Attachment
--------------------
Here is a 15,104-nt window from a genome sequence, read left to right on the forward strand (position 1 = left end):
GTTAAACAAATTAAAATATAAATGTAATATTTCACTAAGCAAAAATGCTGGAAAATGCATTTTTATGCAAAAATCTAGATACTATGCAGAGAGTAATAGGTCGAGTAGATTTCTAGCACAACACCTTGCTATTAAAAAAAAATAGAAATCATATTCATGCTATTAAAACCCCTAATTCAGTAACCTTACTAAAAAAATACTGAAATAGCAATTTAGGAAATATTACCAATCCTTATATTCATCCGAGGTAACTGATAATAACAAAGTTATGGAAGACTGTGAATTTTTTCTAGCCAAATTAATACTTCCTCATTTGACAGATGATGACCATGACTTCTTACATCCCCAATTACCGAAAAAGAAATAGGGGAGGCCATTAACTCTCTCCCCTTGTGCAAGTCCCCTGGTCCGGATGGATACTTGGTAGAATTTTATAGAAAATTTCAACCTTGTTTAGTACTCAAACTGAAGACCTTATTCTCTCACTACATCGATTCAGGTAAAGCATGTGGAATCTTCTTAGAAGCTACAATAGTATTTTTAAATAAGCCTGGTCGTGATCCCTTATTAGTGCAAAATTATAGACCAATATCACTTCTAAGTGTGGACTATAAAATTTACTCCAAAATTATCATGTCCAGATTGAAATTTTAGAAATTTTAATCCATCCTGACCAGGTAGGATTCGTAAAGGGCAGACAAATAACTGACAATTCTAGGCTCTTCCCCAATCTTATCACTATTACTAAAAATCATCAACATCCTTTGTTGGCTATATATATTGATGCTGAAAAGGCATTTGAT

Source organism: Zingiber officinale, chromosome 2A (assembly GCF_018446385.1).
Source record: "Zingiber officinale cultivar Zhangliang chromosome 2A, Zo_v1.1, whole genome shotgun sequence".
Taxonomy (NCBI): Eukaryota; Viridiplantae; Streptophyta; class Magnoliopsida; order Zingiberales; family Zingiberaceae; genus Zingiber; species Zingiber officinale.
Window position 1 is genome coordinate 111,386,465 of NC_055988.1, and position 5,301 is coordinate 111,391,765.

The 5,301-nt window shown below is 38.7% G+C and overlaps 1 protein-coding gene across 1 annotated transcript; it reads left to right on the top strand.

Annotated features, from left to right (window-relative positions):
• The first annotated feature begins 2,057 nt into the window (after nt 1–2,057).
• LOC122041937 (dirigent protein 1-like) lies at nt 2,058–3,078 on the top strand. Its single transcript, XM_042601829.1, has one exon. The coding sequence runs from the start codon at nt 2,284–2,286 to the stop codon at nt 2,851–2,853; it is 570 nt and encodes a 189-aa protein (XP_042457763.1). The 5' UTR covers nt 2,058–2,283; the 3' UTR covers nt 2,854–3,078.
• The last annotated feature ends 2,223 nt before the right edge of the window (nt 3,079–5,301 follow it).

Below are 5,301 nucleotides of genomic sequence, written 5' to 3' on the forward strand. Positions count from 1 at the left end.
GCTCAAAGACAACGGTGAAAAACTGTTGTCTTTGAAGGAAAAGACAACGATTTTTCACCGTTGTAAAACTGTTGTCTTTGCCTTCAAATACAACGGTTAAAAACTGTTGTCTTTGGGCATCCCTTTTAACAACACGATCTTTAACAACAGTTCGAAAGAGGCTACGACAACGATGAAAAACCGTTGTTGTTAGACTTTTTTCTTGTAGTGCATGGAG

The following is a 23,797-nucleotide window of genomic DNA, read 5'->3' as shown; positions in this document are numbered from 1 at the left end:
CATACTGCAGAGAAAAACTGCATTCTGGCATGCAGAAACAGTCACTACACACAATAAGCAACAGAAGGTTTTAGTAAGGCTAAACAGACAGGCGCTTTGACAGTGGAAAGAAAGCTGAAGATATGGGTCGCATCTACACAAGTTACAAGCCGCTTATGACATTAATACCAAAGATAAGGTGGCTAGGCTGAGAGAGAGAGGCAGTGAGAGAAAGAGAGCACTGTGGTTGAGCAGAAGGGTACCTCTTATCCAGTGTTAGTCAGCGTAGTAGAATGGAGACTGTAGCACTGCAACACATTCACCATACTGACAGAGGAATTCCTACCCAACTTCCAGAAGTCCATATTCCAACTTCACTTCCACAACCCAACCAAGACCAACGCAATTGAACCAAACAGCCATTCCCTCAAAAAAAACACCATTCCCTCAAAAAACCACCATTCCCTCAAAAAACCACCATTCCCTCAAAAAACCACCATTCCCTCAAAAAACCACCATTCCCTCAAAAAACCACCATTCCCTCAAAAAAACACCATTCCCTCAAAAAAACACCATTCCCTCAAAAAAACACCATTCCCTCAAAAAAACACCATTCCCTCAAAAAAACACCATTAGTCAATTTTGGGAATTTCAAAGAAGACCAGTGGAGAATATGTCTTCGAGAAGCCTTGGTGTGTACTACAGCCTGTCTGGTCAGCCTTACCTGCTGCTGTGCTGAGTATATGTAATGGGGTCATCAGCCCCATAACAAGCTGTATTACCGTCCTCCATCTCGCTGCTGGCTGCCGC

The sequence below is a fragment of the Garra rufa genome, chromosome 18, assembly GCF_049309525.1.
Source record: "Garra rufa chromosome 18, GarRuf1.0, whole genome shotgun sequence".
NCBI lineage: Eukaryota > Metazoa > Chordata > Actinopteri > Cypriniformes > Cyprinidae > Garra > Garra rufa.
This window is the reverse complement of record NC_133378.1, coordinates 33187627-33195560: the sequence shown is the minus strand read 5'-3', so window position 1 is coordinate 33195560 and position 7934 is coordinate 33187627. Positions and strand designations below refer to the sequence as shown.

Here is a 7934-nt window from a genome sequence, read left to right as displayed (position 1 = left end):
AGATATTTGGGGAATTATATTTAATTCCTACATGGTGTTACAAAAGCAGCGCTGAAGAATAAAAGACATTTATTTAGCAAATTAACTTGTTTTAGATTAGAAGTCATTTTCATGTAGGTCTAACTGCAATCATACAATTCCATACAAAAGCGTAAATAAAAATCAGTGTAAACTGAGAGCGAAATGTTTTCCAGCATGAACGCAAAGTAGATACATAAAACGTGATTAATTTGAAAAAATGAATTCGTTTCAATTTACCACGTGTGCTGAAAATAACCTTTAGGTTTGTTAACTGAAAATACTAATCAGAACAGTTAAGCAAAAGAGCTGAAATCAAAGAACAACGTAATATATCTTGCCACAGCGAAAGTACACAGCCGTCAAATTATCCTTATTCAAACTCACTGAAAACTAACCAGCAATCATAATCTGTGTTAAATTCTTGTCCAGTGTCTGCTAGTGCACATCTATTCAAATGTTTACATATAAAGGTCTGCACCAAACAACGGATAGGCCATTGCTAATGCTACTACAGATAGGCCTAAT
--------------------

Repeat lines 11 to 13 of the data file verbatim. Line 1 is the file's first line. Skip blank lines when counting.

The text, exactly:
• The last annotated feature ends 2,223 nt before the right edge of the window (nt 3,079–5,301 follow it).

Below are 5,301 nucleotides of genomic sequence, written 5' to 3' on the forward strand. Positions count from 1 at the left end.
GCTCAAAGACAACGGTGAAAAACTGTTGTCTTTGAAGGAAAAGACAACGATTTTTCACCGTTGTAAAACTGTTGTCTTTGCCTTCAAATACAACGGTTAAAAACTGTTGTCTTTGGGCATCCCTTTTAACAACACGATCTTTAACAACAGTTCGAAAGAGGCTACGACAACGATGAAAAACCGTTGTTGTTAGACTTTTTTCTTGTAGTGCATGGAG